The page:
Welcome to Andy Rathbone's Web site

Site menu:

I'm one of today's best-selling computer book writers, with more than 15 million books in print.

This website keeps you up-to-date on my books, and your computers. Each week, I answer a reader's question on-line.

Windows 10 For Dummies, Second Edition on sale now!

Windows 10 For Dummies

Drop by Amazon.com for big discounts on Windows 10 For Dummies, Second Edition.

Site search

Popular Posts

Recent Comments

Categories

Fixing those Low on Virtual Memory messages

Your System is Low on Virtual MemoryQ: What is virtual memory? Windows XP keeps sending me messages that my virtual memory is low. Also, what does it mean when my computer says that I don’t have enough storage on my computer?

A: Windows uses memory to run the programs you see on your screen. When Windows asks for more memory than your computer can offer, Windows turns to something called “virtual memory.”

Virtual memory is a portion of your hard drive that Windows treats as “fake memory.” Windows grabs a portion of your hard drive, and treats it just as if it were the speedy memory installed in your PC.

Being made of mechanical, spinning platters, virtual memory is much slower than the real thing. But it’s better than nothing, so virtual memory lets your PC run those memory-hungry programs. And, virtual memory saves you from the expense of installing more real memory inside your computer.

Virtual memory really slows down your PC, though, so it’s meant mostly for folks on a budget who have a lot of patience.

Now, your second question: When your PC runs out of memory and hard drive space, there’s no room left to create virtual memory. So, Windows sends you the message, “Your system is low on virtual memory.” Similar messages may say, “System Process — Out of Virtual Memory,” or “Your system is running low on virtual memory.”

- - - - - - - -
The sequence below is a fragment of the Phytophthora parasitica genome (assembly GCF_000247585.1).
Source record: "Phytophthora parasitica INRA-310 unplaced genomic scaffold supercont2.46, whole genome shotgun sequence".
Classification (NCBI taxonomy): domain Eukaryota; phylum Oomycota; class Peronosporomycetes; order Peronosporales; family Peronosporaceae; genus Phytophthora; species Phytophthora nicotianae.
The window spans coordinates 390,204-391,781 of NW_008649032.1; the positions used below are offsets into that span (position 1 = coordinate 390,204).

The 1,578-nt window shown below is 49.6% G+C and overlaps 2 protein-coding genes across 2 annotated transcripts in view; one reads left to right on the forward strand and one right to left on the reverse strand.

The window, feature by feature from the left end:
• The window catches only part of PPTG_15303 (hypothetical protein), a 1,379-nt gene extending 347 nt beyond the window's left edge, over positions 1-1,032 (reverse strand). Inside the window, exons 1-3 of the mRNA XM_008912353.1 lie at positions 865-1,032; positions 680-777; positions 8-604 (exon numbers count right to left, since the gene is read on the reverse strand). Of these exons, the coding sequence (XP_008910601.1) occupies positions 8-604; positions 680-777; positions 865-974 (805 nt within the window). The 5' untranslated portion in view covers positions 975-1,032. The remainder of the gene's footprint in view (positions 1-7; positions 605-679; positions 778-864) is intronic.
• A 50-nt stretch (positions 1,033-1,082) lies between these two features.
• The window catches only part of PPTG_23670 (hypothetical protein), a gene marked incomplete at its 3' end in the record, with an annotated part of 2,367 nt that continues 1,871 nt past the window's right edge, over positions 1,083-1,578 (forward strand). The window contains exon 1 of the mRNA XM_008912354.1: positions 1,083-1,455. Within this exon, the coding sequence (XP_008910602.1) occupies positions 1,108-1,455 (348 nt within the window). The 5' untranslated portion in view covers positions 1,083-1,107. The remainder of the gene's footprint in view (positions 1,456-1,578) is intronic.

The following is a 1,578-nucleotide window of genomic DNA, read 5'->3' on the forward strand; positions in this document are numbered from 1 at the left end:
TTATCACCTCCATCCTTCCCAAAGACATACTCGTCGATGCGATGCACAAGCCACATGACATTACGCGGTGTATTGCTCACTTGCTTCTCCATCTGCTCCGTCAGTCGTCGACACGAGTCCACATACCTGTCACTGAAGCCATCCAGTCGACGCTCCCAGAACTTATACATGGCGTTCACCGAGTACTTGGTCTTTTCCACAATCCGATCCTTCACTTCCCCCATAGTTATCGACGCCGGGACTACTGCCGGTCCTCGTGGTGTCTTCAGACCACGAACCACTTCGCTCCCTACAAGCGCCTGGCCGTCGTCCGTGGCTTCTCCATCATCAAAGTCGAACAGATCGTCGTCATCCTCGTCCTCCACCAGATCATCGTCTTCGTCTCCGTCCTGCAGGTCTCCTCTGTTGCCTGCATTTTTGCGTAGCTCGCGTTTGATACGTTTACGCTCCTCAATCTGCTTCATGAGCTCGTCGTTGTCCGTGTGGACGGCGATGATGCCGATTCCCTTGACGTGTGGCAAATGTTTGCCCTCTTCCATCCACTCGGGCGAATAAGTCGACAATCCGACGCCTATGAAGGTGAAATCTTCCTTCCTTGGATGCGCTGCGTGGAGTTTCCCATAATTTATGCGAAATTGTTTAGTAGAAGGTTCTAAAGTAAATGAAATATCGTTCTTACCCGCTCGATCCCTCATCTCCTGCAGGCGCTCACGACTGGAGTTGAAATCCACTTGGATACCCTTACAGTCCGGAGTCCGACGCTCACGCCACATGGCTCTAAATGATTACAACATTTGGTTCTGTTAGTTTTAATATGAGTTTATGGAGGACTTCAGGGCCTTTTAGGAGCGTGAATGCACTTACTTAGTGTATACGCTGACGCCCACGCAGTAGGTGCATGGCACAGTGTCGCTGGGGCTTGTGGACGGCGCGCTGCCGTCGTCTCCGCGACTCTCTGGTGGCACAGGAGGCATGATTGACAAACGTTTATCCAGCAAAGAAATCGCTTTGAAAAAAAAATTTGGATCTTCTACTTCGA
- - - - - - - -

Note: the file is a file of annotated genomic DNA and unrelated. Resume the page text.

Regardless of the wording, these error messages all call for these same two solutions:

First, free up some space on your hard drive by removing clutter. Run the Disk Cleanup program described on page 235 of the Windows XP For Dummies, Second Edition:

  1. Choose the Control Panel’s Performance and Maintenance category and choose Free Up Space on Your Hard Disk.
  2. Check all the items except the last two, then click OK.
  3. Click Yes when Windows asks if you’re sure.

A second solution is to add more memory to your PC, a task I walk you through in Upgrading and Fixing PCs For Dummies: Do-It-Yourself. Adding more memory is a cheap and easy way to speed up your PC, as it stops your PC from relying on the slower, “virtual memory.”

Finally, if those options don’t cure the problem, make sure your virtual memory’s paging file settings are correct by following these steps in Windows XP:

  1. Click Start, right-click My Computer, and then click Properties.
  2. In the System Properties dialog box, click the Advanced tab.
  3. In the Performance pane, click Settings.
  4. In the Performance Options dialog box, click the Advanced tab.
  5. In the Virtual memory pane, click Change.
  6. Change the Initial size value and the Maximum size value to a higher value, click Set, and then click OK.
  7. Click OK to close the Performance Options dialog box, and then click OK to close the System Properties dialog box.

Clearing some space on your hard drive and adding more memory will keep your old Windows XP workhorse running strong.

_____________________________________________________________________
Upgrading and Fixing Computers Do-It-Yourself For DummiesMy latest book, Upgrading and Fixing Computers Do-It-Yourself For Dummies features easy step-by-step guides with photos that help you upgrade and maintain your computer, laptop, or netbook. The book is available now on Amazon.

Comments

Comment from Ted
Time November 5, 2014 at 10:22 am

when you say
Change the Initial size value and the Maximum size value to a higher value, click Set, and then click OK.
what higher values do I use? From what to what based on what? I am a quart low on this one??? thank you Ted

Comment from Andy Rathbone
Time November 5, 2014 at 11:09 am

Ted: You’ll have to experiment with those values. They’re different for different computers, because they depend on the amount of memory, hard drive size, and available hard drive space.

However, adjusting your virtual memory will never be as efficient as simply adding more real memory to your PC.

Comment from Marylou Hurst
Time October 8, 2016 at 8:17 am

thank you

Comment from Marylou Hurst
Time October 8, 2016 at 8:49 am

Are you related to Basil Rathbone?

Comment from Andy Rathbone
Time October 8, 2016 at 9:09 am

Marylou: Not that I know of. It’s possible, but there are a lot of Rathbones out there, especially in England.

Write a comment